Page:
Ajax Security

Ajax Security

4.0 2
by Billy Hoffman, Bryan Sullivan
     
 

View All Available Formats & Editions

The Hands-On, Practical Guide to Preventing Ajax-Related Security Vulnerabilities

 

More and more Web sites are being rewritten as Ajax applications; even traditional desktop software is rapidly moving to the Web via Ajax. But, all too often, this transition is being made with reckless disregard for security. If Ajax

See more details below

Overview

The Hands-On, Practical Guide to Preventing Ajax-Related Security Vulnerabilities

 

More and more Web sites are being rewritten as Ajax applications; even traditional desktop software is rapidly moving to the Web via Ajax. But, all too often, this transition is being made with reckless disregard for security. If Ajax applications aren’t designed and coded properly, they can be susceptible to far more dangerous security vulnerabilities than conventional Web or desktop software. Ajax developers desperately need guidance on securing their applications: knowledge that’s been virtually impossible to find, until now.

            Ajax Security systematically debunks today’s most dangerous myths about Ajax security, illustrating key points with detailed case studies of actual exploited Ajax vulnerabilities, ranging from MySpace’s Samy worm to MacWorld’s conference code validator. Even more important, it delivers specific, up-to-the-minute recommendations for securing Ajax applications in each major Web programming language and environment, including .NET, Java, PHP, and even Ruby on Rails. You’ll learn how to:

 

·        Mitigate unique risks associated with Ajax, including overly granular Web services, application control flow tampering, and manipulation of program logic

·        Write new Ajax code more safely—and identify and fix flaws in existing code

·        Prevent emerging Ajax-specific attacks, including JavaScript hijacking and persistent storage theft

·        Avoid attacks based on XSS and SQL Injection—including a dangerous SQL Injection variant that can extract an entire backend database with just two requests

·        Leverage security built into Ajax frameworks like Prototype, Dojo, and ASP.NET AJAX Extensions—and recognize what you still must implement on your own

·        Create more secure “mashup” applications

 

Ajax Security will be an indispensable resource for developers coding or maintaining Ajax applications; architects and development managers planning or designing new Ajax software, and all software security professionals, from QA specialists to penetration testers.

Read More

Product Details

ISBN-13:
9780132701921
Publisher:
Pearson Education
Publication date:
12/20/2007
Sold by:
Barnes & Noble
Format:
NOOK Book
Pages:
504
File size:
13 MB
Note:
This product may take a few minutes to download.

Meet the Author

Billy Hoffman is the lead researcher for HP Security Labs of HP Software. At HP, Billy focuses on JavaScript source code analysis, automated discovery of Web application vulnerabilities, and Web crawling technologies. He has worked in the security space since 2001 after he wrote an article on cracking software for 2600, “The Hacker Quarterly,” and learned that people would pay him to be curious. Over the years Billy has worked a variety of projects including reverse engineering file formats, micro-controllers, JavaScript malware, and magstripes. He is the creator of Stripe Snoop, a suite of research tools that captures, modifies, validates, generates, analyzes, and shares data from magstripes. Billy’s work has been featured in Wired, Make magazine, Slashdot, G4TechTV, and in various other journals and Web sites. Billy is a regular presenter at hacker conferences including Toorcon, Shmoocon, Phreaknic, Summercon, and Outerz0ne and is active in the South East hacking scene. Occasionally the suits make him take off the black t-shirt and he speaks at more mainstream security events including RSA, Infosec, AJAXWorld, and Black Hat. Billy graduated from the Georgia Institute of Technology in 2005 with a BS in Computer Science with specializations in networking and embedded systems. He lives in Atlanta with his wife and two tubby and very spoiled cats.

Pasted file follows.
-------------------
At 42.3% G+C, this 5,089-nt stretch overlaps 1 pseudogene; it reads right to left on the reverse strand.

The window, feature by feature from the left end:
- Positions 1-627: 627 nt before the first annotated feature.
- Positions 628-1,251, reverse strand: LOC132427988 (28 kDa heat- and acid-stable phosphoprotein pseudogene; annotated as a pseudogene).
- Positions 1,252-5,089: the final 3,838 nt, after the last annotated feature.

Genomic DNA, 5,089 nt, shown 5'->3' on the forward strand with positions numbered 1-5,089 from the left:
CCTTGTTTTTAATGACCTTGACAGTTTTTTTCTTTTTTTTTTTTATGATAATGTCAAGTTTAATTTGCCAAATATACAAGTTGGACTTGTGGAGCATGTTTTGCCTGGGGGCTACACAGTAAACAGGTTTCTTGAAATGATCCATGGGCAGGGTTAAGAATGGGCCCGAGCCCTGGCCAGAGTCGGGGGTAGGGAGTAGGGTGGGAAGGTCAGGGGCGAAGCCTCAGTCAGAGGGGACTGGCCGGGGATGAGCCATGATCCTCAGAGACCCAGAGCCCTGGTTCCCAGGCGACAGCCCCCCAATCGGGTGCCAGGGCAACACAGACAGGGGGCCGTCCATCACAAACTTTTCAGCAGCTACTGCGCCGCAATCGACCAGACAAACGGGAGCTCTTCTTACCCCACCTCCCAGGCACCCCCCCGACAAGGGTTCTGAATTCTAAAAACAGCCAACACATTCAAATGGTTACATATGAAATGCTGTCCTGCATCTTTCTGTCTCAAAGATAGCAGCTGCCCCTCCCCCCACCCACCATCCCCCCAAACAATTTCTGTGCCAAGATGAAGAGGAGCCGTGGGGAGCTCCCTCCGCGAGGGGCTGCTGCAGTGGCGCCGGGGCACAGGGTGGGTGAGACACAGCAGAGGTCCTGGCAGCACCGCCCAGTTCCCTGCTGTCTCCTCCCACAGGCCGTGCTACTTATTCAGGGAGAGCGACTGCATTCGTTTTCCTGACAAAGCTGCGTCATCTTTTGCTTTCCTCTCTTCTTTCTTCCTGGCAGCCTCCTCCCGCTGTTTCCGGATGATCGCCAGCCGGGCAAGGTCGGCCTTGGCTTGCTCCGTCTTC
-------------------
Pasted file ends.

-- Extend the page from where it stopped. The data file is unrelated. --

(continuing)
Bryan Sullivan is a software development manager for the Application Security Center division of HP Software. He has been a professional software developer and development manager for over 12 years, with the last five years focused on the Internet security software industry. Prior to HP, Bryan was a security researcher for SPI Dynamics, a leading Web application security company acquired by HP in August 2007.While at SPI, he created the DevInspect product, which analyzes Web applications for security vulnerabilities during development. Bryan is a frequent speaker at industry events, most recently AjaxWorld, Black Hat, and RSA. He was involved in the creation of the Application Vulnerability Description Language (AVDL) and has three patents on security assessment and remediation methodologies pending review. He is a graduate of the Georgia Institute of Technology

with a BS in Applied Mathematics. When he’s not trying to break the Internet, Bryan spends as much time as he can on the golf links. If any Augusta National members are reading this, Bryan would be exceedingly happy to tell you everything he knows about Ajax security over a round or two.

Read More

Customer Reviews

Average Review:

Write a Review

and post it to your social network

     

Most Helpful Customer Reviews

See all customer reviews >